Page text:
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Jasbir Singh Vs. Lt. Governor, Delhi & ANR [1999] INSC 155 (16 April 1999)

G.B.Pattanaik, M.B.Shah Pattanaik, J.

The appellant challenges the legality of his order of detention passed under Section 3(1) of the Conservation of Foreign Exchange and Prevention of Smuggling Activities Act, 1974 ( for short COFEPOSA) as well as the order of the Division Bench of Delhi High Court dismissing the appellant's Writ Petition filed for issuance of a Writ of Habeas Corpus. The order of detention was passed on 25.3.1994 and the period of detention was for a period of one year which is long over but the detenu pursues his right of challenging the order of detention as a proceeding under Smugglers and Foreign Exchange Manipulators Act (SAFEMA) has been initiated by the Appropriate Authority. The appellant was apprehended at Indira Gandhi International Airport, New Delhi while he was leaving for Kualalumpur/Singapore and on search, US dollars amounting to 1.39 lakhs in Indian currency were recovered. Further his brother who was also going with him, from his person, foreign currency equivalent to 5.34 lakhs of rupees was recovered. The detaining authority being of the opinion that the detention of the appellant is necessary with a view to preventing him from acting in any manner prejudicial to the conservation of foreign exchange, issued the order of detention on 25.3.94 and was served on the detenu on the same day. But the grounds of detention was served on the appellant on 30th March, 1994. In accordance with the provisions of the Act his case was forwarded to the Advisory Board and the Advisory Board on consideration of the materials placed before it, gave its opinion that there is sufficient cause for the detention of the detenu. The appropriate government thereafter confirmed the detention and after expiry of period of one year the detenu has been released but the detenu/appellant filed a Habeas Corpus Petition in the High Court challenging the legality of the order of detention.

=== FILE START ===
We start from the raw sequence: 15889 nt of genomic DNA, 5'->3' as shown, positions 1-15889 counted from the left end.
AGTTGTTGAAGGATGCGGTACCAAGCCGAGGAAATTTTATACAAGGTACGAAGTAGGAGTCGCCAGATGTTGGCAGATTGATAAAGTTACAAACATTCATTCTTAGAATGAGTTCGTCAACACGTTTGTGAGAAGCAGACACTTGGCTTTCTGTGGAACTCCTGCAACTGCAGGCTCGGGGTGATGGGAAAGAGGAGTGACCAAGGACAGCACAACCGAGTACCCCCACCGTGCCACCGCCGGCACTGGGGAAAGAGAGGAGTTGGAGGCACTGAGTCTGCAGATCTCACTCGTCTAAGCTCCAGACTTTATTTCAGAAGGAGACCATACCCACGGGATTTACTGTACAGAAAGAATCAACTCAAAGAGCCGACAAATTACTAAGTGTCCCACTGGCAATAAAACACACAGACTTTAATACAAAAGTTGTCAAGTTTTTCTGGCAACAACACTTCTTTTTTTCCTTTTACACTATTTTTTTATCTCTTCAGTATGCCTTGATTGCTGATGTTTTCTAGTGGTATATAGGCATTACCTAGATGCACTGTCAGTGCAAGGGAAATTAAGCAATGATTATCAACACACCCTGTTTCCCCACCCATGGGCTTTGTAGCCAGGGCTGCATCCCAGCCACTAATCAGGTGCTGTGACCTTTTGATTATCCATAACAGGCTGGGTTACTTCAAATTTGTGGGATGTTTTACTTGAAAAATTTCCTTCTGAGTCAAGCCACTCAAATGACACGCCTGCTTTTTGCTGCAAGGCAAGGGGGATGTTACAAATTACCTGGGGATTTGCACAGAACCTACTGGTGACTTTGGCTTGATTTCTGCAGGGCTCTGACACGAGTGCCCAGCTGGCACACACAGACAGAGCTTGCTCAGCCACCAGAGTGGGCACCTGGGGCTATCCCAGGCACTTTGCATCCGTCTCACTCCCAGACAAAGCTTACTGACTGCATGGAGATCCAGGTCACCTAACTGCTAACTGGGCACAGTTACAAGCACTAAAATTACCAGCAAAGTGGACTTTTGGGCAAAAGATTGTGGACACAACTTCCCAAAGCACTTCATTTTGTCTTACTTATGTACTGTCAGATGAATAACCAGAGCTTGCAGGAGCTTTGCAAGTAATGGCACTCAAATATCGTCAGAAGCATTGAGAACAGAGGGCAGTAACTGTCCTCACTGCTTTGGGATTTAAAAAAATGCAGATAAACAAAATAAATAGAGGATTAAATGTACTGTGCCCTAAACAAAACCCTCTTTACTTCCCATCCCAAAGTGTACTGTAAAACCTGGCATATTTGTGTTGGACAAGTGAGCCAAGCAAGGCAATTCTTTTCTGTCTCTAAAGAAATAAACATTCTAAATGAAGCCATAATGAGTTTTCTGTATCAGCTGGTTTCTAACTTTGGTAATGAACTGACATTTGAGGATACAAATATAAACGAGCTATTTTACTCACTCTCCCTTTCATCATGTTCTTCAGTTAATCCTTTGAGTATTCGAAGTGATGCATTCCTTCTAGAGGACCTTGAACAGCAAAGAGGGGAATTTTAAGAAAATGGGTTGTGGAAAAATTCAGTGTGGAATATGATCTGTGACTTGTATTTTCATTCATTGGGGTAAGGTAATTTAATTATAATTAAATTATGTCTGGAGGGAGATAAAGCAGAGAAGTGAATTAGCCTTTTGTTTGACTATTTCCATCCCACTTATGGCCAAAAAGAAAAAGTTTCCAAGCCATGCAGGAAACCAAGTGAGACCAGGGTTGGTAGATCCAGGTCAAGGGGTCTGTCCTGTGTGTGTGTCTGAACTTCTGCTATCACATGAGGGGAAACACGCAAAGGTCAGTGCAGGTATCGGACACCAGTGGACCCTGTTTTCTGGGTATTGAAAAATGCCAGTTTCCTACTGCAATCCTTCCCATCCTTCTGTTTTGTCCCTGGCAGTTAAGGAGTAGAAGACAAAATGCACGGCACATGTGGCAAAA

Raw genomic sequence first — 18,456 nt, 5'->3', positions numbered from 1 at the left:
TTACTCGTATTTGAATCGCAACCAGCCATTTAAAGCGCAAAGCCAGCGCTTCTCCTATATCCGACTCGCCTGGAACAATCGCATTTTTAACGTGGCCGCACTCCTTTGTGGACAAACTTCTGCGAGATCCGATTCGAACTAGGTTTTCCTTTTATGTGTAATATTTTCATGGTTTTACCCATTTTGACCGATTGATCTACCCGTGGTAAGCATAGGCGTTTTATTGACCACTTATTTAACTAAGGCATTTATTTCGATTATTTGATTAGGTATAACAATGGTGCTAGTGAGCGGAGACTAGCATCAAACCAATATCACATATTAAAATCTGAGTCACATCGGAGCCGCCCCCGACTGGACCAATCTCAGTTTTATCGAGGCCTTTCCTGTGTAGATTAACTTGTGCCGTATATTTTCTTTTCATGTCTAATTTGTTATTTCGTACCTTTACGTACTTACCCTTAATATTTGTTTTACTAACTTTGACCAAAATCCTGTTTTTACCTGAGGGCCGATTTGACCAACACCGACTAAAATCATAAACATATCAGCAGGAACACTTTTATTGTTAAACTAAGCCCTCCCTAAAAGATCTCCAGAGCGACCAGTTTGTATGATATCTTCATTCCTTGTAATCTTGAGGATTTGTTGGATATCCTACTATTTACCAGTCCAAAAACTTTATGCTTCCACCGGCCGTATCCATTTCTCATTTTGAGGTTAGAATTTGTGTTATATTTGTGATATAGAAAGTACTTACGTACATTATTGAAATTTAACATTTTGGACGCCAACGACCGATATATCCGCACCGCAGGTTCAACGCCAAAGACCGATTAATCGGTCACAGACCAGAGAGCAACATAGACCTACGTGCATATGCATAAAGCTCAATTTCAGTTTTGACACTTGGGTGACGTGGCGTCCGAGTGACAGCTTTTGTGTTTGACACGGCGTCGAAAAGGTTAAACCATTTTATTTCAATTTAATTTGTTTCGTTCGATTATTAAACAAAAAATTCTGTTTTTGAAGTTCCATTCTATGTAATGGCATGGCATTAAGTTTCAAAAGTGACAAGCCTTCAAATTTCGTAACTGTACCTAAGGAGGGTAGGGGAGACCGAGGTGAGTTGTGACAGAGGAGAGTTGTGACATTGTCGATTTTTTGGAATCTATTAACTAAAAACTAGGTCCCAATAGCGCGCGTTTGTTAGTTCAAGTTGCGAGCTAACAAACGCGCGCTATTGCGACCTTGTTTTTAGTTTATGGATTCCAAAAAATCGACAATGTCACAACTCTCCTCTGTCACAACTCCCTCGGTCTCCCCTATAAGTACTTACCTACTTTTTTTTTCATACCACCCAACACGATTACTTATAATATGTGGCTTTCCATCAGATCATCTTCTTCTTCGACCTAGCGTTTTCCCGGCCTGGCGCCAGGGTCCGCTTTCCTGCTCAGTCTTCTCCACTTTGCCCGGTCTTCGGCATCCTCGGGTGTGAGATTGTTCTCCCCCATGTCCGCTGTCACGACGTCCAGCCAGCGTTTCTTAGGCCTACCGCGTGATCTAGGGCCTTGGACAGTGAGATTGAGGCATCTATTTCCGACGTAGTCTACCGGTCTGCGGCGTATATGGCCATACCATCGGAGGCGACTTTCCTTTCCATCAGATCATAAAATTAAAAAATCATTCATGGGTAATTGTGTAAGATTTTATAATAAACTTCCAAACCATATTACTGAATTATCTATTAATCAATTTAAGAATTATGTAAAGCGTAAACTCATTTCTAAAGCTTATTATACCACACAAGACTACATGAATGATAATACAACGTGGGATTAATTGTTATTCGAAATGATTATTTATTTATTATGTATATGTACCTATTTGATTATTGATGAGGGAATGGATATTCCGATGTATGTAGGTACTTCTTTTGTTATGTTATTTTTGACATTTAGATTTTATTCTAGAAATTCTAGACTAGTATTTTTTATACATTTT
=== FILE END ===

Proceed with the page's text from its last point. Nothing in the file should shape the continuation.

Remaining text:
By way of an additional application the detenu also urged additional grounds and the High Court ultimately by the impugned judgment dated 15.2.1995 dismissed the Writ Petition filed by the appellant. The appellant was released on 24.3.95 after expiry of the period of one year of detention. Though the Special Leave Petition was filed in this Court after the expiry of the period of limitation but the Court condoned the delay and granted leave, and thus, the present Appeal. From the impugned judgment of the High Court it transpires that the appellant raised three contentions all of which were answered against the appellant. It was contended that the grounds of detention having been served on the appellant on 30.3.94 though the order of detention was served on 25.3.94, there has been an infraction of sub-section (3) of Section 3 of the Act and, therefore, the detention got vitiated. Secondly, it was urged that though the representation was made to the Advisory Board and it had not been indicated that the Central Government should also consider the same, yet the Central Government was duty bound to consider the said Representation of the appellant addressed to the Advisory Board and such non-consideration infringes the right of the appellant under Article 22(5) of the Constitution and the order of detention is vitiated on that score. Thirdly, it was urged that the Representation that was addressed to the Central Government on 20th June, 94 was disposed of on 6.5.95 and thus there has been considerable delay in disposing of the Representation and such delay in disposal vitiates the order of detention. In addition to the aforesaid three grounds urged before the High Court which were reiterated by the learned counsel for the appellant in this Court, two other grounds were also urged, namely, the grounds of detention even though had been prepared on the very date the order of detention was made yet the same not having been served for a period of 5 days there has been an infraction of sub-section (3) of Section 3 of the Act. In as much as the Act postulates that the order shall be made as soon as may be, after the detention and there was no explanation for the detaining authority not to serve the grounds of detention till 30th March, 1994. It was also urged that the order of the Detaining Authority disposing of the Representation on the face of it, indicates that there has been no application of mind, and therefore, that vitiates the order of detention. We would examine the correctness of each of the aforesaid contentions, but at the outset we may indicate that the President had promulgated Maintenance of Internal Security (Amendment) Ordinance, 1974 on 17th September, 1974 which was later on replaced by the Conservation of Foreign Exchange and Prevention of Smuggling Activities Act, 1974 (Act 52 of 1974). The very object of enacting the legislation was to check diversion of foreign exchange from official channels and it was thought that unless the links which facilitate violations of foreign exchange regulations and smuggling activities are disrupted by immobilising by detention of the persons engaged in these operations then there would not be any substantial impact.